OUCH! Factor Survey finds agencies spent $1 million on non-billed pitch hours in 2021

OUCH! Factor Survey

• The survey found the average agency won just over $3 million in new revenue

The OUCH! Factor Survey examined the hidden cost of pitching by Australian agencies in 2021.

It found that the average agency spent an equivalent of $1 million on non-billed pitch hours in 2021 and won just over $3 million in new revenue.

The 2022 OUCH! Factor Survey, now in its second year, questioned 94 CEOs, MDs and leaders from creative, media, digital, PR and integrated agencies, and 14 CMOs and procurement leads, asking them to share their 2021 pitch year.

The data examined the difference between independent agencies and holding companies, agency size and agency discipline (creative, media, PR, digital/tech, full-service and consultancy).

The survey this year was backed by the following industry associations, which invited their members to participate: Advertising Council Australia (ACA), Australian Association of National Advertisers (AANA), Media Federation of Australia (MFA), Independent Media Agencies of Australia (IMAA) and the Public Relations Institute of Australia (PRIA).

According to survey, the average Australian agency pitched 19 times and won 9 pitches, spent 231 hours on each pitch, and a cumulative 4,314 hours a year pitching.

This meant agencies invested the equivalent of $115,000 in unbilled pitch-hours before winning a single pitch.

An agency had to invest the equivalent of $115,000 in unbilled pitch hours before winning a single pitch.

The 2021 average pitch-win value of $350,000 in dropped significantly by 34% from the $530,000 of 2020.

The data found that it took an average of 24 months for an agency to reach profitability on clients won in a pitch, which was longer than the 14 months noted in the 2020 results.

The 177,000 total unbilled pitch-hours by all the survey respondents cost them $41 million in non-billed hours. Meanwhile, the total costs equalled $3 million for a total pitching cost of $44 million.

The pitch-win rate in 2021 of 50.3%, which was higher than the 2020’s 48%. While the pitch-revenue win-rate of 45.9%, compared to 2020’s 47.6%.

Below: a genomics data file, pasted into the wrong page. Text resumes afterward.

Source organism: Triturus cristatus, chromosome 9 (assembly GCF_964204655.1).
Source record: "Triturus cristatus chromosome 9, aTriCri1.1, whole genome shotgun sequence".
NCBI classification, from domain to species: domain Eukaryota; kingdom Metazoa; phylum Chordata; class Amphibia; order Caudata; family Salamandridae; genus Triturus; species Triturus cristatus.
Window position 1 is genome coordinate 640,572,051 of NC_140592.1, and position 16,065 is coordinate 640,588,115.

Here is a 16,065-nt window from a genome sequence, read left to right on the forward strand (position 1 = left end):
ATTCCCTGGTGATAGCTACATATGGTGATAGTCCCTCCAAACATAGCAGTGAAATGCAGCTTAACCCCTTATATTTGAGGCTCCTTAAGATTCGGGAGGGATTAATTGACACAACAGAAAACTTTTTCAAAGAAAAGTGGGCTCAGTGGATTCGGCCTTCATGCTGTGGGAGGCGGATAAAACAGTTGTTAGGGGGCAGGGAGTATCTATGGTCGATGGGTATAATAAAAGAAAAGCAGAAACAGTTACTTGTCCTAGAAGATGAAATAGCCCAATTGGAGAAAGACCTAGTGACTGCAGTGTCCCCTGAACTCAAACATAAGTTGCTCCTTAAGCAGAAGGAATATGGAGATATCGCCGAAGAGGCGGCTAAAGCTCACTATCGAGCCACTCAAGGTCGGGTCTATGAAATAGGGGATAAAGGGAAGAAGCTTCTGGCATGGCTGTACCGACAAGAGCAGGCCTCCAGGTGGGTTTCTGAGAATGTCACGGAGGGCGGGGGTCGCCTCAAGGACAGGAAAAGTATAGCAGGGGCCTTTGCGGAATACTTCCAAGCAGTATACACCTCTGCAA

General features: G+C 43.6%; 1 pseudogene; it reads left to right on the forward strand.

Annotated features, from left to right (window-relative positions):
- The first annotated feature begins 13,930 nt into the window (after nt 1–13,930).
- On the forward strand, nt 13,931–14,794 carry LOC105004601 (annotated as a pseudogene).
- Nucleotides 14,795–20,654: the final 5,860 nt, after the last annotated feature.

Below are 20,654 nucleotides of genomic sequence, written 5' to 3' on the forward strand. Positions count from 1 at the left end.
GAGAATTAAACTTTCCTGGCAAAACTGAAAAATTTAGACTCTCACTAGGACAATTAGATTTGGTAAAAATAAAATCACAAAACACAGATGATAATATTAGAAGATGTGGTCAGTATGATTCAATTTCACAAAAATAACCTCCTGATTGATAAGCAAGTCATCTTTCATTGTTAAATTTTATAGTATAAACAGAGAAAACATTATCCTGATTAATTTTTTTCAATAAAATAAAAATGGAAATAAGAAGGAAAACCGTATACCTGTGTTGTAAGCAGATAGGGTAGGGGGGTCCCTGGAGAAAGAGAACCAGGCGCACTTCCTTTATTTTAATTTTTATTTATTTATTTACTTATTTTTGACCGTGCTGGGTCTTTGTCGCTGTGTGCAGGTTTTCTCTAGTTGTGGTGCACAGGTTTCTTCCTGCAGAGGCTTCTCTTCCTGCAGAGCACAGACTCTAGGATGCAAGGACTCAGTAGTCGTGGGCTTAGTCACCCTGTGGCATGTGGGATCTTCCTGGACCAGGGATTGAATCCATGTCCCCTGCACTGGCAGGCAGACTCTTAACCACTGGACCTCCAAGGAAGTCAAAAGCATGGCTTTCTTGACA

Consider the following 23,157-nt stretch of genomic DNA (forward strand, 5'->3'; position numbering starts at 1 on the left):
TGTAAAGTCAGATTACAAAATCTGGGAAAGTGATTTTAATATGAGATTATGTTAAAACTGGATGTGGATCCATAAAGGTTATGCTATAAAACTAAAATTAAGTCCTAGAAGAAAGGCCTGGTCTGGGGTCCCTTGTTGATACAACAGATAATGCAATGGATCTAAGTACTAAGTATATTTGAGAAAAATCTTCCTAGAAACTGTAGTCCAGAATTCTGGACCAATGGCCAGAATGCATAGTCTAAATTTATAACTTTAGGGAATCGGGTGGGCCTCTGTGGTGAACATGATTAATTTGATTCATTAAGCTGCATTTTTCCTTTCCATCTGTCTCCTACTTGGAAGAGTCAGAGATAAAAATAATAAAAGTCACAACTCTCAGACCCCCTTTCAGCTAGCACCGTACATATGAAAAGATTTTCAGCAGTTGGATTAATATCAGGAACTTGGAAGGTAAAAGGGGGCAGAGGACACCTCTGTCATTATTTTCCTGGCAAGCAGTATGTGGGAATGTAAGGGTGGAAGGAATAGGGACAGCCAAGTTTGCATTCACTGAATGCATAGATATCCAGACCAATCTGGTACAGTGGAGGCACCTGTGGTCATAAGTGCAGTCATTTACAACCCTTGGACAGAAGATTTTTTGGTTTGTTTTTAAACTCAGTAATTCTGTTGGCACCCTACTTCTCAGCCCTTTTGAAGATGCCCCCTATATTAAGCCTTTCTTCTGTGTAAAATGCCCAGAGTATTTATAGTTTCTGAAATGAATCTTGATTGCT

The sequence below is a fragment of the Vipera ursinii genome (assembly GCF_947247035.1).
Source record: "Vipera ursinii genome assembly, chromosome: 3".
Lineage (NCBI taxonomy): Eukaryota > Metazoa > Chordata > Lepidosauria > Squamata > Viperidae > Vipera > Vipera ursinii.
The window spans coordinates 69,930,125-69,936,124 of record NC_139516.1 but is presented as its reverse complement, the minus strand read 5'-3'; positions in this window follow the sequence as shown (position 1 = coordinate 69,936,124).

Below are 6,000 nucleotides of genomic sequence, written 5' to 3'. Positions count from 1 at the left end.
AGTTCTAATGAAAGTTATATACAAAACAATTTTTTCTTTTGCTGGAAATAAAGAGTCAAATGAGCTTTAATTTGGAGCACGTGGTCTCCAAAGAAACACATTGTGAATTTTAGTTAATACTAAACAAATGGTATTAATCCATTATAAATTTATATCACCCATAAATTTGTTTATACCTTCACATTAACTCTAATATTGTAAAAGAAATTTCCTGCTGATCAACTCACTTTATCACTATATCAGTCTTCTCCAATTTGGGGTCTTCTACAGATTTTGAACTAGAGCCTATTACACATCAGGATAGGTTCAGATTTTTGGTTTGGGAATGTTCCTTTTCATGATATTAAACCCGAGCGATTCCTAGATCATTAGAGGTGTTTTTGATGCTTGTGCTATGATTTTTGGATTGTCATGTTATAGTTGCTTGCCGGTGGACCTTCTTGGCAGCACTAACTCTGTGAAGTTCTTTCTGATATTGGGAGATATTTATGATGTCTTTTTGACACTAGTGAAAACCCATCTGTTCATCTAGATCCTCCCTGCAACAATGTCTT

The results found that 29% of pitches had a potential value of less than $100,000, while 46% were worth between $100,000 and $500,000. According to the analysis, this indicated 75% of pitches were likely projects and would not last the two years needed to achieve profitability.

To add, agencies had an average of 17% Earnings Before Interest, Taxes, Depreciation, and Amortization (EBITDA), and would need to make $5.8 million in annual revenue to recoup all the non-billed pitching time.

Julia Vargiu, director Australia, SI Partners and founder & managing director of New Business Methodology, said: “Instead of improving, the hidden cost of pitching in Australia is getting worse. Agencies must work smarter, not harder.

“They can stop relying on pitching like an agency and start winning business like a ‘creative management consultancy’ – starting with flipping the pitch. By ‘flip the pitch’, we mean start with the financial negotiations with potential clients first.

“Agree on revenue terms and if you can’t, say ‘no’ to the pitch. Only proceed if the numbers add up, and the account can be a long-term profitable client for the agency.

Agencies rarely calculate the revenue needed to recover their annual non-billed pitch efforts, often ignoring that their wins must also pay for the time they spent losing.”

“We advise agencies not to pitch for small projects, for the same reason: they’ll rarely become profitable. The best agencies in the market have stringent pitch criteria, vetting pitches to ensure they achieve at 70 per cent+ win rate. They value their pitch-revenue win-rate over their pitch win-rate and focus on high-value/high-margin work rather than high-volume/low-margin work.

“This is an industry where 25 per cent margins are achievable, but not when you’re spending hundreds of thousands of hours losing or pitching for free. Most clients dread hearing their agency doesn’t make a profit on the first year they work together. And the savvy agency CEOs know there are much smarter ways to build team camaraderie or train their staff than with risky pitching,” Vargiu concluded.

See also: OUCH! Factor Survey to examine hidden cost of pitching

Top image: Julia Vargiu

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